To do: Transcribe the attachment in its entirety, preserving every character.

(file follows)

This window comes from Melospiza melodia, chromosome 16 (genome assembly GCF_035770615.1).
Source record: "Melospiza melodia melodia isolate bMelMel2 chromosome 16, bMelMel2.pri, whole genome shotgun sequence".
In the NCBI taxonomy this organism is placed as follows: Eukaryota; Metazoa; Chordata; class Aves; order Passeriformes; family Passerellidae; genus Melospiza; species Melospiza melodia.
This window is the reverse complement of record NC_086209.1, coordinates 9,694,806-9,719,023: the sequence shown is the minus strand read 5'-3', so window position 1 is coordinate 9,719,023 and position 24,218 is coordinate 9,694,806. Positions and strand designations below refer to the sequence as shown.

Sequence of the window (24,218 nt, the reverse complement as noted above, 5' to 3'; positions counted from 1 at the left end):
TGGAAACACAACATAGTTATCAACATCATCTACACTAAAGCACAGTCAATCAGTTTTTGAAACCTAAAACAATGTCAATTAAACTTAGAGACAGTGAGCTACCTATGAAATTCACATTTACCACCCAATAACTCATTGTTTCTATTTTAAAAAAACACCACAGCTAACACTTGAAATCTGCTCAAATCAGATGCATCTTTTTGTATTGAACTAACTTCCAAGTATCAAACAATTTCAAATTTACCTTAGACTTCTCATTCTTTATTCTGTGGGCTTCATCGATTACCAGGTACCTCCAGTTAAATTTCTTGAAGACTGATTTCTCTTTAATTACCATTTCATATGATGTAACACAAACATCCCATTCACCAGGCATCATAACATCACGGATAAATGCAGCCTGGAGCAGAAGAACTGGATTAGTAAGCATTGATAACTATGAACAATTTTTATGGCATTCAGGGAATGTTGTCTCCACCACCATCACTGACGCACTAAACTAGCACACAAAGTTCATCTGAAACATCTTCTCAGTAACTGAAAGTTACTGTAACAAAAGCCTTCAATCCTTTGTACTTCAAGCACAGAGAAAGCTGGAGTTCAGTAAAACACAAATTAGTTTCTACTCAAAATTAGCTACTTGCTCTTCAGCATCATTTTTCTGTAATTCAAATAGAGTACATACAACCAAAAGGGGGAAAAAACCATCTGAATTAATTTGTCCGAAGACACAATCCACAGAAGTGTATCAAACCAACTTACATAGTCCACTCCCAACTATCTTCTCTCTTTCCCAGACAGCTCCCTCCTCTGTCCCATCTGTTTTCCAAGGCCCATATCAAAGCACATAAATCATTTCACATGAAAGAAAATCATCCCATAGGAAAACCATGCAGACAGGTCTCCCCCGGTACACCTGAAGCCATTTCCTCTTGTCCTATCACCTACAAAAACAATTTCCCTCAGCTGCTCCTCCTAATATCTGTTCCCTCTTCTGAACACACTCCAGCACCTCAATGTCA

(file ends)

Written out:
This window comes from Melospiza melodia, chromosome 16 (genome assembly GCF_035770615.1).
Source record: "Melospiza melodia melodia isolate bMelMel2 chromosome 16, bMelMel2.pri, whole genome shotgun sequence".
In the NCBI taxonomy this organism is placed as follows: Eukaryota; Metazoa; Chordata; class Aves; order Passeriformes; family Passerellidae; genus Melospiza; species Melospiza melodia.
This window is the reverse complement of record NC_086209.1, coordinates 9,694,806-9,719,023: the sequence shown is the minus strand read 5'-3', so window position 1 is coordinate 9,719,023 and position 24,218 is coordinate 9,694,806. Positions and strand designations below refer to the sequence as shown.

Sequence of the window (24,218 nt, the reverse complement as noted above, 5' to 3'; positions counted from 1 at the left end):
TGGAAACACAACATAGTTATCAACATCATCTACACTAAAGCACAGTCAATCAGTTTTTGAAACCTAAAACAATGTCAATTAAACTTAGAGACAGTGAGCTACCTATGAAATTCACATTTACCACCCAATAACTCATTGTTTCTATTTTAAAAAAACACCACAGCTAACACTTGAAATCTGCTCAAATCAGATGCATCTTTTTGTATTGAACTAACTTCCAAGTATCAAACAATTTCAAATTTACCTTAGACTTCTCATTCTTTATTCTGTGGGCTTCATCGATTACCAGGTACCTCCAGTTAAATTTCTTGAAGACTGATTTCTCTTTAATTACCATTTCATATGATGTAACACAAACATCCCATTCACCAGGCATCATAACATCACGGATAAATGCAGCCTGGAGCAGAAGAACTGGATTAGTAAGCATTGATAACTATGAACAATTTTTATGGCATTCAGGGAATGTTGTCTCCACCACCATCACTGACGCACTAAACTAGCACACAAAGTTCATCTGAAACATCTTCTCAGTAACTGAAAGTTACTGTAACAAAAGCCTTCAATCCTTTGTACTTCAAGCACAGAGAAAGCTGGAGTTCAGTAAAACACAAATTAGTTTCTACTCAAAATTAGCTACTTGCTCTTCAGCATCATTTTTCTGTAATTCAAATAGAGTACATACAACCAAAAGGGGGAAAAAACCATCTGAATTAATTTGTCCGAAGACACAATCCACAGAAGTGTATCAAACCAACTTACATAGTCCACTCCCAACTATCTTCTCTCTTTCCCAGACAGCTCCCTCCTCTGTCCCATCTGTTTTCCAAGGCCCATATCAAAGCACATAAATCATTTCACATGAAAGAAAATCATCCCATAGGAAAACCATGCAGACAGGTCTCCCCCGGTACACCTGAAGCCATTTCCTCTTGTCCTATCACCTACAAAAACAATTTCCCTCAGCTGCTCCTCCTAATATCTGTTCCCTCTTCTGAACACACTCCAGCACCTCAATGTCA